In this advisory we are disclosing a vulnerability in the Huawei log device that allows any unprivileged process to learn the value of randomized kernel pointers. The vulnerability can be used to defeat KASLR mitigation.

Huawei kernels are shipped with custom log devices (/dev/hwlog_dubai, /dev/hwlog_exception and /dev/hwlog_jank) that facilitate better system diagnostics through a series of ioctl calls. One of these diagnostics module is referred to as memcheck, and it provides detailed statistics about the system memory usage. These statistics can disclose randomized kernel pointers to an attacker, enabling them to defeat the KASLR security mitigation. Due to an access control configuration error, these ioctls are exposed to untrusted and isolated application contexts, as a result any unprivileged process can exploit this vulnerability.

Vulnerability Details

The memcheck utility, exposed by the hwlog devices, provides a series of different ways to query and trace system memory usage. The LOGGER_MEMCHECK_STACK_READ ioctl call can be used to retrieve this data from user space. There are various memory regions and allocators that can be monitored this way and they all return vastly different data. The MTYPE_KERN_VMALLOC query returns a list of symbolized kernel addresses that are calling the different vmalloc allocator functions. This list might contain raw kernel text addresses if the print function fails to symbolize them.

  • logger_ioctl()
  • memcheck_ioctl()
  • process_stack_read()
  • memcheck_stack_read()
  • memcheck_kernel_stack_read()
  • memcheck_get_stack_items()
  • memcheck_get_vmalloc_stack()

The data is generated by the memcheck_get_vmalloc_stack() function (see the call chain above). This function calls hisi_page_trace_read() to retrieve the list of call sites to vmalloc. Then it proceeds to format the trace into a c string in memcheck_stack_to_str().

static size_t memcheck_stack_to_str(struct hisi_stack_info *list, size_t num,
            char *buf, size_t total, size_t used)
  int i;
  int tmp;

  sort(list, num, sizeof(*list), stack_cmp, NULL);

  tmp = snprintf(buf + used, total - used, "PC  hits\n");
  if (tmp < 0)
    goto buf_done;
  used += min((size_t) tmp, total - used - 1);
  for (i = 0; i < num; i++) {
    tmp = snprintf(buf + used, total - used, "%pS %zu\n",
      list[i].caller, list[i].ref);
    if (tmp < 0)
      goto buf_done;
    used += min((size_t)tmp, total - used - 1);
    if (used >= (total - 1))
  return used;

The kernel addresses are formatted with %pS format string that attempts to symbolize the address, however if it fails to find an appropriate symbol, it falls back to printing the raw pointer value. For regular kernel addresses the symbol lookup should not fail, however dynamically loaded modules (for example the balong modem driver) might contain functions without kallsyms values. This is exactly what happens on Huawei devices, below is the output of the command, containing the leak of kernel virtual addresses belonging to the modem kernel driver.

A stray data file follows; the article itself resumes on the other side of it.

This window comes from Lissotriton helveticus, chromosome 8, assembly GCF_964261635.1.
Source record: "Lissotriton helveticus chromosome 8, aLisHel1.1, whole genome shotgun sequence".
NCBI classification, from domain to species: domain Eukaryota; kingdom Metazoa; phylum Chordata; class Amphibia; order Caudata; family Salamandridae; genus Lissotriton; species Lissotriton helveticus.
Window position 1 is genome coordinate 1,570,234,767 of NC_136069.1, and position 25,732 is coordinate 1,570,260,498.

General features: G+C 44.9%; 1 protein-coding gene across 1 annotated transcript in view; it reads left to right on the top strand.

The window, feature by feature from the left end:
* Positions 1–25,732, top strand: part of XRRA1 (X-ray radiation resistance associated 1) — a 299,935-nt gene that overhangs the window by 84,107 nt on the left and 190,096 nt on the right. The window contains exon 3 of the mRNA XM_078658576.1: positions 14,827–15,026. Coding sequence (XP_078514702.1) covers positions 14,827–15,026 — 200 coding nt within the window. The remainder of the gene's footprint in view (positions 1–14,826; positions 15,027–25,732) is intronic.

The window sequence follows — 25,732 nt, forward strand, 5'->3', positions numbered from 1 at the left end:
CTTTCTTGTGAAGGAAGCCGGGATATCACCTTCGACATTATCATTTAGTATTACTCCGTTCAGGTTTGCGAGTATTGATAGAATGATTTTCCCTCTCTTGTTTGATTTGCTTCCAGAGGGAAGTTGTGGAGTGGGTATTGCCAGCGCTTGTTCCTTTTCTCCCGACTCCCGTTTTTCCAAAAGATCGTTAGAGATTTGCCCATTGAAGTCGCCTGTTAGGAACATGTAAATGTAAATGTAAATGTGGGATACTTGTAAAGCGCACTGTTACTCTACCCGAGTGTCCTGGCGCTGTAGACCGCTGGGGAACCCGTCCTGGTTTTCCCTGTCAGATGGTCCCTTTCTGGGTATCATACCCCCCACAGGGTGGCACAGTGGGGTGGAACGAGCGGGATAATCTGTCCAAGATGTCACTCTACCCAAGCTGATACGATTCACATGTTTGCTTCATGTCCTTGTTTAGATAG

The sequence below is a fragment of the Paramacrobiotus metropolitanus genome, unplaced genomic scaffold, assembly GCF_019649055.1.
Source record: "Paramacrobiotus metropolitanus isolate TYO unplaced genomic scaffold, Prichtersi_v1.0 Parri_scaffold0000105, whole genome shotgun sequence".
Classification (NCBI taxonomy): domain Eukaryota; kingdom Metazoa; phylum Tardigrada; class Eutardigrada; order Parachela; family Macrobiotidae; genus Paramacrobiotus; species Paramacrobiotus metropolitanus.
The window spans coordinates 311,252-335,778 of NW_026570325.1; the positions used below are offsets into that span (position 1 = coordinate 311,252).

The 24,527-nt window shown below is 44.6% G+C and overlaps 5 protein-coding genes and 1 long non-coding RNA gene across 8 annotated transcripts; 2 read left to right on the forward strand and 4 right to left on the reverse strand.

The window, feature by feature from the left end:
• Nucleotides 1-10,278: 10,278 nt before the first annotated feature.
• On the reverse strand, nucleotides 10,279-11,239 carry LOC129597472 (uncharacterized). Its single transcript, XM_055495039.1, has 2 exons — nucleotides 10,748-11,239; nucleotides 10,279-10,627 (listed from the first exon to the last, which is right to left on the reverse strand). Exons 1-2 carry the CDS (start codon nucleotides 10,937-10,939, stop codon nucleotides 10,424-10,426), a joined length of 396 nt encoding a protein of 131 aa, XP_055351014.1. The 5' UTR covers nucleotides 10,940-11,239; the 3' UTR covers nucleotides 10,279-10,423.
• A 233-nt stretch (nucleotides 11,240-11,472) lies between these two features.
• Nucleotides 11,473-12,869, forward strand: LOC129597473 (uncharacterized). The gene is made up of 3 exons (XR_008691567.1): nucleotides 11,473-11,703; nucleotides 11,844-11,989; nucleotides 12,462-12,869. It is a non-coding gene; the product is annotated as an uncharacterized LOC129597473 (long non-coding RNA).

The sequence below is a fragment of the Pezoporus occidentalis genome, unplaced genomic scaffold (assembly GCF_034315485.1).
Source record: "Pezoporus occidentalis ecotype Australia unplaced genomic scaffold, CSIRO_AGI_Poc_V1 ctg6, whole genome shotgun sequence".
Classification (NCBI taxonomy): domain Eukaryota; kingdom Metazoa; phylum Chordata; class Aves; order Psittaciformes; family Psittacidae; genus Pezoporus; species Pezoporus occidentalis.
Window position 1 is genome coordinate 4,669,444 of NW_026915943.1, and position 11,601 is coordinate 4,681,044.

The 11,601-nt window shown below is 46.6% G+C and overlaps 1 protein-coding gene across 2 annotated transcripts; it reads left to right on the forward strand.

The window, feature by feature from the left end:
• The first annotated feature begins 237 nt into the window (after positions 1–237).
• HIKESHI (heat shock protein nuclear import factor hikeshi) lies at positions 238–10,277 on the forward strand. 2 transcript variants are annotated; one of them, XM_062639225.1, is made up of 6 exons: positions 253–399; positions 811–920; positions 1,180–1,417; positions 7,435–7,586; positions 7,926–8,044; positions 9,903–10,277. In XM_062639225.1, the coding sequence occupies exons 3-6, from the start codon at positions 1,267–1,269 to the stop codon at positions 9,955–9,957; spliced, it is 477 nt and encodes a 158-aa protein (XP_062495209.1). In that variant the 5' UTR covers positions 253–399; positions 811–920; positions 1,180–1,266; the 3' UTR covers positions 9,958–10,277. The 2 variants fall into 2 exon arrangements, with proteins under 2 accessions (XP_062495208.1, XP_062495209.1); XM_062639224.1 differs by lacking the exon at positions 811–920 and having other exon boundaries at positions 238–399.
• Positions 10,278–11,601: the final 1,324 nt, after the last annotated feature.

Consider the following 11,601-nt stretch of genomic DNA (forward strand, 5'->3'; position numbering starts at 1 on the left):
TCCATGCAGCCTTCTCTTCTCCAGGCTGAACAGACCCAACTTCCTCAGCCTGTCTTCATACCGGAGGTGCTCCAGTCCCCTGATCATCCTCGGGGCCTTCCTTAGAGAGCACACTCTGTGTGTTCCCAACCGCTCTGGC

PC      hits
maa_cpu_ipipe_init+0x184/0x594 [balong_modem] 1
scm_init_cnf_src_buff+0x104/0x1a0 [balong_modem] 1
0xffffff800dd01e0c 1
bsp_espe_set_ipfproperty+0x15c/0x334 [balong_modem] 1
ipf_probe+0x6e4/0xed0 [balong_modem] 1
0xffffff800dd01ec8 1
ipf_probe+0x628/0xed0 [balong_modem] 1
ipf_probe+0x540/0xed0 [balong_modem] 1

The leak can be used by an attacker to learn the kernel virtual address of the modem driver, including its text and data sections. This is an effective way to bypass KASLR, since the text section contains gadgets to complete ROP chains and the data section contains further pointers into kernel memory, including the virtual address of the kernel text section.

Access Control

The Linux DAC permission allows any process to open the hwlog devices for writing, which is sufficient for issuing ioctl commands. Each device has a different Selinux label (see the listing below), however their ioctl interface is identical. The domain type attribute, which includes a series of unprivileged context such as isolated and untrusted app, is allowed to open, write and issue ioctls on these devices.

ls -lZ /dev/hwlog_*
crw-rw--w- 1 root   system u:object_r:dubai_log_device:s0  /dev/hwlog_dubai
crw-rw--w- 1 root   log    u:object_r:exception_device:s0  /dev/hwlog_exception
crw-rw--w- 1 root   system u:object_r:jank_device:s0       /dev/hwlog_jank

Selinux extended permissions are used to create a whitelist of ioctls on the /dev/hwlog_exception and /dev/hwlog_jank devices, that only allow a small set of ioctls to be called by the domain type attribute. However, these extended permissions are not applied for the dubai_log_device context, consequently, through the /dev/hwlog_dubai device every hwlog ioctl command is exposed to all the unprivileged processes.

Affected Devices (Verified)

  • Kirin 990

    • Huawei Mate 30 Pro (LIO)
    • Huawei P40 Pro (ELS)
    • Huawei P40 (ANA)
  • Kirin 9000/9000E

    • Huawei Mate40 Pro (NOH) EMUI
    • Huawei MatePad Pro 12 (WGH) HarmonyOS


Huawei OTA images, released after April 2022, contain the fix for the vulnerability.


  • 2022.01.21. Bug reported to Huawei PSIRT via Harmony Bug Bounty Program
  • 2022.03.23. Huawei confirms vulnerability, assigns CVE and Medium severity
  • 2022.04.01. Huawei releases security bulletin